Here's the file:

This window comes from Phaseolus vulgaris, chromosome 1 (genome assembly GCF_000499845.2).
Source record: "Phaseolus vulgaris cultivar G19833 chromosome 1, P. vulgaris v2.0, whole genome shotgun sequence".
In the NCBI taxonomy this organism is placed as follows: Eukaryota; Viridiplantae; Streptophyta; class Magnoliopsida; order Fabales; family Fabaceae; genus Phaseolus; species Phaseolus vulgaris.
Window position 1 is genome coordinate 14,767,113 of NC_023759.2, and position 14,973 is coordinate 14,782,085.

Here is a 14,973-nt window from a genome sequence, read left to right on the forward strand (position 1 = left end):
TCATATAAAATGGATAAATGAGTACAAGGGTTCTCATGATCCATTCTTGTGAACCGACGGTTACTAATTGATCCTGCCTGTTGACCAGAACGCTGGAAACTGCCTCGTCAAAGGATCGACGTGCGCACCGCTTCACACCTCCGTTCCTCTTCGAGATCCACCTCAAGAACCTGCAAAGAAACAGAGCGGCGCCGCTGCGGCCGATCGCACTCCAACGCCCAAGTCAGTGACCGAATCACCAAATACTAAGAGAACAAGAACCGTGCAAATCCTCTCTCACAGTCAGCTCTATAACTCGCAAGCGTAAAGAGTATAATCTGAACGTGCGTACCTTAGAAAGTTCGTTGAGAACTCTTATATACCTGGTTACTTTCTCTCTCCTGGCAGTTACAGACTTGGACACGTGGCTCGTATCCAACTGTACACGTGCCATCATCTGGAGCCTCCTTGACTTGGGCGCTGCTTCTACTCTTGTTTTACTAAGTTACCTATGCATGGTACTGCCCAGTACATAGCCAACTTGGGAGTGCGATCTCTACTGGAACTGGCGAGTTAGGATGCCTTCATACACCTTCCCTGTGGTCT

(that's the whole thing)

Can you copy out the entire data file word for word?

This window comes from Phaseolus vulgaris, chromosome 1 (genome assembly GCF_000499845.2).
Source record: "Phaseolus vulgaris cultivar G19833 chromosome 1, P. vulgaris v2.0, whole genome shotgun sequence".
In the NCBI taxonomy this organism is placed as follows: Eukaryota; Viridiplantae; Streptophyta; class Magnoliopsida; order Fabales; family Fabaceae; genus Phaseolus; species Phaseolus vulgaris.
Window position 1 is genome coordinate 14,767,113 of NC_023759.2, and position 14,973 is coordinate 14,782,085.

Here is a 14,973-nt window from a genome sequence, read left to right on the forward strand (position 1 = left end):
TCATATAAAATGGATAAATGAGTACAAGGGTTCTCATGATCCATTCTTGTGAACCGACGGTTACTAATTGATCCTGCCTGTTGACCAGAACGCTGGAAACTGCCTCGTCAAAGGATCGACGTGCGCACCGCTTCACACCTCCGTTCCTCTTCGAGATCCACCTCAAGAACCTGCAAAGAAACAGAGCGGCGCCGCTGCGGCCGATCGCACTCCAACGCCCAAGTCAGTGACCGAATCACCAAATACTAAGAGAACAAGAACCGTGCAAATCCTCTCTCACAGTCAGCTCTATAACTCGCAAGCGTAAAGAGTATAATCTGAACGTGCGTACCTTAGAAAGTTCGTTGAGAACTCTTATATACCTGGTTACTTTCTCTCTCCTGGCAGTTACAGACTTGGACACGTGGCTCGTATCCAACTGTACACGTGCCATCATCTGGAGCCTCCTTGACTTGGGCGCTGCTTCTACTCTTGTTTTACTAAGTTACCTATGCATGGTACTGCCCAGTACATAGCCAACTTGGGAGTGCGATCTCTACTGGAACTGGCGAGTTAGGATGCCTTCATACACCTTCCCTGTGGTCT